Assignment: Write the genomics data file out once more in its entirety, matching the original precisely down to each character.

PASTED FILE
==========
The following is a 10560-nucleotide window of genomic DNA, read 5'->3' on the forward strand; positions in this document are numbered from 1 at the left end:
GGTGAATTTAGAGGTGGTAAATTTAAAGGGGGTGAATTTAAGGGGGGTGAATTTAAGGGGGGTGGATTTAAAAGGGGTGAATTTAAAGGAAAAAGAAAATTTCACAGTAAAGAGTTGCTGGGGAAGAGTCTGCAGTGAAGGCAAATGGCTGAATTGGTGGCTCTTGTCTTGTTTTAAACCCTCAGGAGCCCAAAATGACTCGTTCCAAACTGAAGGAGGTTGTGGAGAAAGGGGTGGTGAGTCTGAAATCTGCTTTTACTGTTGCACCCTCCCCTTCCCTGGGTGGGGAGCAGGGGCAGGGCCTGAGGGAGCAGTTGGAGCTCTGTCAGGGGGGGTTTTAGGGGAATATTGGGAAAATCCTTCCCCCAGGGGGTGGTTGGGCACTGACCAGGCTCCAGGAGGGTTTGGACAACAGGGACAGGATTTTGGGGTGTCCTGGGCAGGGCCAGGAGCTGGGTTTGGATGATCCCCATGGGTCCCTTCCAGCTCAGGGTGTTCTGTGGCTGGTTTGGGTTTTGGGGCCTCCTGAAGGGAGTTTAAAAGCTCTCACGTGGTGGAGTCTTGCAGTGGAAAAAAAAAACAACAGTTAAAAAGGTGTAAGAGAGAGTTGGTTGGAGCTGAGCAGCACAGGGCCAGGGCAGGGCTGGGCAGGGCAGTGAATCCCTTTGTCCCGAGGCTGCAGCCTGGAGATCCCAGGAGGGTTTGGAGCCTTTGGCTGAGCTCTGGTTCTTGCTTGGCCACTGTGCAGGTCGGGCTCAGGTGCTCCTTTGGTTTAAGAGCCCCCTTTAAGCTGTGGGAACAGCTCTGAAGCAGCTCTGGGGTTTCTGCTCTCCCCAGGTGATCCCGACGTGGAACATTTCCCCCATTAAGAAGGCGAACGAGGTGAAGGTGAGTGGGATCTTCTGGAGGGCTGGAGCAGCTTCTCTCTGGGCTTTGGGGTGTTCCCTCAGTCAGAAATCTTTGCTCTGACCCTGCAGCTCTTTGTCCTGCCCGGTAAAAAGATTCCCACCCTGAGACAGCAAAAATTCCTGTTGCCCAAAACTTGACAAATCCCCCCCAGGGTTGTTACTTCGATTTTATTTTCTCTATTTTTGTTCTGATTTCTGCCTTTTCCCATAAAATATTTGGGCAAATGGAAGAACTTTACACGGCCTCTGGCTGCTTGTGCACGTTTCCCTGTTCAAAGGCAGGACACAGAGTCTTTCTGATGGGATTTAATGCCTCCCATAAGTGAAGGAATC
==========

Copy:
The following is a 10560-nucleotide window of genomic DNA, read 5'->3' on the forward strand; positions in this document are numbered from 1 at the left end:
GGTGAATTTAGAGGTGGTAAATTTAAAGGGGGTGAATTTAAGGGGGGTGAATTTAAGGGGGGTGGATTTAAAAGGGGTGAATTTAAAGGAAAAAGAAAATTTCACAGTAAAGAGTTGCTGGGGAAGAGTCTGCAGTGAAGGCAAATGGCTGAATTGGTGGCTCTTGTCTTGTTTTAAACCCTCAGGAGCCCAAAATGACTCGTTCCAAACTGAAGGAGGTTGTGGAGAAAGGGGTGGTGAGTCTGAAATCTGCTTTTACTGTTGCACCCTCCCCTTCCCTGGGTGGGGAGCAGGGGCAGGGCCTGAGGGAGCAGTTGGAGCTCTGTCAGGGGGGGTTTTAGGGGAATATTGGGAAAATCCTTCCCCCAGGGGGTGGTTGGGCACTGACCAGGCTCCAGGAGGGTTTGGACAACAGGGACAGGATTTTGGGGTGTCCTGGGCAGGGCCAGGAGCTGGGTTTGGATGATCCCCATGGGTCCCTTCCAGCTCAGGGTGTTCTGTGGCTGGTTTGGGTTTTGGGGCCTCCTGAAGGGAGTTTAAAAGCTCTCACGTGGTGGAGTCTTGCAGTGGAAAAAAAAAACAACAGTTAAAAAGGTGTAAGAGAGAGTTGGTTGGAGCTGAGCAGCACAGGGCCAGGGCAGGGCTGGGCAGGGCAGTGAATCCCTTTGTCCCGAGGCTGCAGCCTGGAGATCCCAGGAGGGTTTGGAGCCTTTGGCTGAGCTCTGGTTCTTGCTTGGCCACTGTGCAGGTCGGGCTCAGGTGCTCCTTTGGTTTAAGAGCCCCCTTTAAGCTGTGGGAACAGCTCTGAAGCAGCTCTGGGGTTTCTGCTCTCCCCAGGTGATCCCGACGTGGAACATTTCCCCCATTAAGAAGGCGAACGAGGTGAAGGTGAGTGGGATCTTCTGGAGGGCTGGAGCAGCTTCTCTCTGGGCTTTGGGGTGTTCCCTCAGTCAGAAATCTTTGCTCTGACCCTGCAGCTCTTTGTCCTGCCCGGTAAAAAGATTCCCACCCTGAGACAGCAAAAATTCCTGTTGCCCAAAACTTGACAAATCCCCCCCAGGGTTGTTACTTCGATTTTATTTTCTCTATTTTTGTTCTGATTTCTGCCTTTTCCCATAAAATATTTGGGCAAATGGAAGAACTTTACACGGCCTCTGGCTGCTTGTGCACGTTTCCCTGTTCAAAGGCAGGACACAGAGTCTTTCTGATGGGATTTAATGCCTCCCATAAGTGAAGGAATC